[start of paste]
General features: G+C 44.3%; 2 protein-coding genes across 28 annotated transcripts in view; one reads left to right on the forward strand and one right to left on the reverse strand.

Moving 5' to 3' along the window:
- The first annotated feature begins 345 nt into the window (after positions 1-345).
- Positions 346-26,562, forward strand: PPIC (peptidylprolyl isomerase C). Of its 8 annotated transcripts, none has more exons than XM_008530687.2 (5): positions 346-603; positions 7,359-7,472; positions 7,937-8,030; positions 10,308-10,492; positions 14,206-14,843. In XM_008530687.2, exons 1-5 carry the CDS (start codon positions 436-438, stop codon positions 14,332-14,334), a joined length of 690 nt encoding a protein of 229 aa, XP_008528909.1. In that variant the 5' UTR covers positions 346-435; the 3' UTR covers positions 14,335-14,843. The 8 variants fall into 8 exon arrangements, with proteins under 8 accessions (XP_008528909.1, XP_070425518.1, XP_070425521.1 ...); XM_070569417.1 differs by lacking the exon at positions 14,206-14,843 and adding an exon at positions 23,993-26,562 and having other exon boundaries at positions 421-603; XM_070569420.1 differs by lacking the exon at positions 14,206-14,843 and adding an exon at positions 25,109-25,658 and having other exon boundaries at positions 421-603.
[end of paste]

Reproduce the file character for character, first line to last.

General features: G+C 44.3%; 2 protein-coding genes across 28 annotated transcripts in view; one reads left to right on the forward strand and one right to left on the reverse strand.

Moving 5' to 3' along the window:
- The first annotated feature begins 345 nt into the window (after positions 1-345).
- Positions 346-26,562, forward strand: PPIC (peptidylprolyl isomerase C). Of its 8 annotated transcripts, none has more exons than XM_008530687.2 (5): positions 346-603; positions 7,359-7,472; positions 7,937-8,030; positions 10,308-10,492; positions 14,206-14,843. In XM_008530687.2, exons 1-5 carry the CDS (start codon positions 436-438, stop codon positions 14,332-14,334), a joined length of 690 nt encoding a protein of 229 aa, XP_008528909.1. In that variant the 5' UTR covers positions 346-435; the 3' UTR covers positions 14,335-14,843. The 8 variants fall into 8 exon arrangements, with proteins under 8 accessions (XP_008528909.1, XP_070425518.1, XP_070425521.1 ...); XM_070569417.1 differs by lacking the exon at positions 14,206-14,843 and adding an exon at positions 23,993-26,562 and having other exon boundaries at positions 421-603; XM_070569420.1 differs by lacking the exon at positions 14,206-14,843 and adding an exon at positions 25,109-25,658 and having other exon boundaries at positions 421-603.